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Best of Irish Poetry 2010
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Songs of Earth and Light
Barbara Korun poems translated by Theo Dorgan
Done Dating DJs
by Jennifer Minniti-Shippey
Winner, 2008 Fool for Poetry Competition
Richesses: Francophone Songwriter Poets
Edited and translated by Aidan Hayes
Munster Literature Centre
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Judith Barrington grew up in Brighton, England, lived in Spain for three years, and moved thirty five years ago to Oregon, USA. She has published three collections of poetry, most recently Horses and the Human Soul (Story Line Press, 2004). Previous titles include History and Geography (finalist for the Lambda Book Award and the Oregon Book Award) and Trying to be an Honest Woman. Recent work also includes two chapbooks: Postcard from the Bottom of the Sea and Lost Lands (winner of the Robin Becker Chapbook Award). Her Lifesaving: A Memoir won the 2000 Lambda Book Award and was a finalist for the PEN/Martha Albrand Award for the Art of the Memoir. Her best-selling text, Writing the Memoir: From Truth to Art, is used by colleges and writing groups in the U.S., Germany, and Australia. She was the winner of the 2012 Gregory O'Donoghue Prize.
On Getting Married for the Third Time
Number one: I did what I was supposed to:
it was expected so I joined the crowd,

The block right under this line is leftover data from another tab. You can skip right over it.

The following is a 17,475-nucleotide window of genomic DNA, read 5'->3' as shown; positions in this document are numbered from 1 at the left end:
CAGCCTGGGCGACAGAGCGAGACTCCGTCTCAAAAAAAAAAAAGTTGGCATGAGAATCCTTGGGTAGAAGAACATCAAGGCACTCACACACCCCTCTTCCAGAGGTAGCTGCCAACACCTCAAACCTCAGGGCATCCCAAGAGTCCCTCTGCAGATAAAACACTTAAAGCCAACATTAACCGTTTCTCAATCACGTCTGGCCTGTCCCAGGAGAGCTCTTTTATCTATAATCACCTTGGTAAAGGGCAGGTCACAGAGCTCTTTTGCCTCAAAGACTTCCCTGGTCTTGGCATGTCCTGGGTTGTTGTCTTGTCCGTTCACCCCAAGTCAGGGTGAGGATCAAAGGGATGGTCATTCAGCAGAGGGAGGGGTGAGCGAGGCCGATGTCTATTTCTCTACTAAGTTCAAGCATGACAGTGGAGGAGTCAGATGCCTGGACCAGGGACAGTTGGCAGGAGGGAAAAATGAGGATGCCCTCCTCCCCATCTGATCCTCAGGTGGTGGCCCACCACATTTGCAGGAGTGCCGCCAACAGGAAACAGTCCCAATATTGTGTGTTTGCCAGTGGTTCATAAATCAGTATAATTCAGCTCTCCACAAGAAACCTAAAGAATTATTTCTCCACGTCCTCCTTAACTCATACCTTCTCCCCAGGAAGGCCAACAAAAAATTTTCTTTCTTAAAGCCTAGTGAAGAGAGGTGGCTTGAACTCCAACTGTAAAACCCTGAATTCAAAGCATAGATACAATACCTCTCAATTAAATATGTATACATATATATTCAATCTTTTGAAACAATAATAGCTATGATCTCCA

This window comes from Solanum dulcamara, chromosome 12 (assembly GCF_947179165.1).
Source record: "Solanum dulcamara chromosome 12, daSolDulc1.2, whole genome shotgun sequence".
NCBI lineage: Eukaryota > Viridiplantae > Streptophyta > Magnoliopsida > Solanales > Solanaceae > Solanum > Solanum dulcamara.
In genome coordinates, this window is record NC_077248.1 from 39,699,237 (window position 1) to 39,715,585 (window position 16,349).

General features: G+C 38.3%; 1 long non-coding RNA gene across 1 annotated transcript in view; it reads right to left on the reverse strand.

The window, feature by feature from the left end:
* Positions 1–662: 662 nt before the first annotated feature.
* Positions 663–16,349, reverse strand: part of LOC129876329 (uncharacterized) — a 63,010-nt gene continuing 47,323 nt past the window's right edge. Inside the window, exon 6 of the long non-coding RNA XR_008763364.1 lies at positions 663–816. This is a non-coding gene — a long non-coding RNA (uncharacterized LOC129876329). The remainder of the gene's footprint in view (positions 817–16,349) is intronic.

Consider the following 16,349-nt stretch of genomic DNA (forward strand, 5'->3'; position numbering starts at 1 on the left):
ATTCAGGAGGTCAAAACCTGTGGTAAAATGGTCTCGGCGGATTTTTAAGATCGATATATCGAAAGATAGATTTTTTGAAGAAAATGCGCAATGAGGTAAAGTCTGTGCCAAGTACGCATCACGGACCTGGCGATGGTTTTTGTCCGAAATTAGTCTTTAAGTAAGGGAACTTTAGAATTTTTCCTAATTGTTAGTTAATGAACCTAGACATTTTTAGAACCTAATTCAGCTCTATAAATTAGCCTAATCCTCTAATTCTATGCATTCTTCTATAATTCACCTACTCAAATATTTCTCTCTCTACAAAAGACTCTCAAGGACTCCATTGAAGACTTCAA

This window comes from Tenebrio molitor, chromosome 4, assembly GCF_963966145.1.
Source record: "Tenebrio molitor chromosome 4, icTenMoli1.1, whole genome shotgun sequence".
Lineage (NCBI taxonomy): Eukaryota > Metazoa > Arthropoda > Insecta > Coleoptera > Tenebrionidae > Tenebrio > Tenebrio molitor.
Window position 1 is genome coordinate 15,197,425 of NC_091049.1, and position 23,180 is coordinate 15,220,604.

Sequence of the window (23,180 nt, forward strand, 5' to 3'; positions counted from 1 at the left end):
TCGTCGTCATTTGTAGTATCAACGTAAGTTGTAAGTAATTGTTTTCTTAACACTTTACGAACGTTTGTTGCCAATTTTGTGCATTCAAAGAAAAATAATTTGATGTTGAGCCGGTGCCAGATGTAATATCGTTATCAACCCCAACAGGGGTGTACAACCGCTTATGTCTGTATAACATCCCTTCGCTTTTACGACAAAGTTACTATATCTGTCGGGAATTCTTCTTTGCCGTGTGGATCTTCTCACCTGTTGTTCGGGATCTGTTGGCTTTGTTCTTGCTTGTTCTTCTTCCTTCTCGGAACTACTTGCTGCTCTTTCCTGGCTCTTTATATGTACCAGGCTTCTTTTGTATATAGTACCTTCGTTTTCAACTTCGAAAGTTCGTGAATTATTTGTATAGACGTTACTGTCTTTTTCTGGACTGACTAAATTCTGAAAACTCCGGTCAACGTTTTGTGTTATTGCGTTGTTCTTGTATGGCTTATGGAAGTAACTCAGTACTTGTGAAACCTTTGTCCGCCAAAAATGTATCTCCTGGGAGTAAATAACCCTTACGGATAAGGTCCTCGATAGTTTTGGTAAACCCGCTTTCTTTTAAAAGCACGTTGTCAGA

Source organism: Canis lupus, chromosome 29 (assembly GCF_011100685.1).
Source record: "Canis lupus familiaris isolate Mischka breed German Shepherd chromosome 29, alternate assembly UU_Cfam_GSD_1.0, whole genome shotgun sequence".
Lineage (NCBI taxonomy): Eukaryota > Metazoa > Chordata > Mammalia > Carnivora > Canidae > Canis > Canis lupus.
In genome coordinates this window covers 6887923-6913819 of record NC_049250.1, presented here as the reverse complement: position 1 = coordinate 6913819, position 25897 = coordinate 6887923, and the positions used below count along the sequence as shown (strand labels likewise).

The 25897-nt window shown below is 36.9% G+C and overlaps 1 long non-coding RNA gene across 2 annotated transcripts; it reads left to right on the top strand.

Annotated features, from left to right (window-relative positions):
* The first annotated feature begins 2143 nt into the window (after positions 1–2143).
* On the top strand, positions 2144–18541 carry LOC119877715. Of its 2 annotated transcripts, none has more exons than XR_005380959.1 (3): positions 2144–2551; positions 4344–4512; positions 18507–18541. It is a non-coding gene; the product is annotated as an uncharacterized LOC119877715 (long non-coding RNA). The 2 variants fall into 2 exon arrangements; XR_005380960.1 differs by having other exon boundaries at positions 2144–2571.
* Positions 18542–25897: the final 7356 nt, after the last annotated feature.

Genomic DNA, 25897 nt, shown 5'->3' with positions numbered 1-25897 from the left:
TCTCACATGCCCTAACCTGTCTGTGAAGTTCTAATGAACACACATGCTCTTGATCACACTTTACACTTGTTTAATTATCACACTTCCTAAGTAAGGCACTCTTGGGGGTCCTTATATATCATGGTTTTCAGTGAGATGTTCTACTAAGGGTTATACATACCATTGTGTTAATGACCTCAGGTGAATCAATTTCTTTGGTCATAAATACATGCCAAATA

tramped up the aisle in white drag, drunk,
and promised unpromissable things.
There was not much wrong with him
except conventional masculinity
and an old-fashioned definition of the word wife.
The real doozy was my being a lesbian.
Yes, well before I hitched myself
to the coat-tails of his morning suit
I had been hitching to dresses, petticoats,
even those tight pencil skirts of the 50s and 60s
that shortened a woman’s stride
but clung nicely to rounded buttocks.
Eleven months in, that first one hit me
and threatened to expose me as a pervert
but number two was a very good man.
I needed him at the time
and he graciously agreed to be needed
for a couple of years. Nuff said.
Number three, hooray, is the real deal.
Not the wedding, you understand,
since there wasn’t one in the usual sense:
What would be the point after 34 years
of building what some would call a marriage?
What we built was called our life –
a life of outlaws if you think a relationship
needs laws – but what we made was recognizable
even to the most conventional of our neighbors:
a castle with solid walls and a wide portico where an animal
– our familiar in its black or red or black-and-white coat –
would lie beside us while the Norway maple,
only three feet tall when the city planted it,
grew right through the power lines.
That tree became its own castle with a dim
interior of woven branches mysterious to passers-by
who looked up into the maze, took photos
on their iPhones, and watched blue jays and crows,
squirrels and hummingbirds busy with their lives.
Around year 25, the magnolia we’d bought at an auction
to help pay off Marcia’s medical bills, finally shot up
above the porch railing and saluted us where we sat with
our gin and tonic at sunset, its succulent, creamy
trumpets shaking the foundations of everything.
©2013 Judith Barrington
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Reading by Barrington (YouTube)
'Crows': poem by Barrington at Poetry.us.com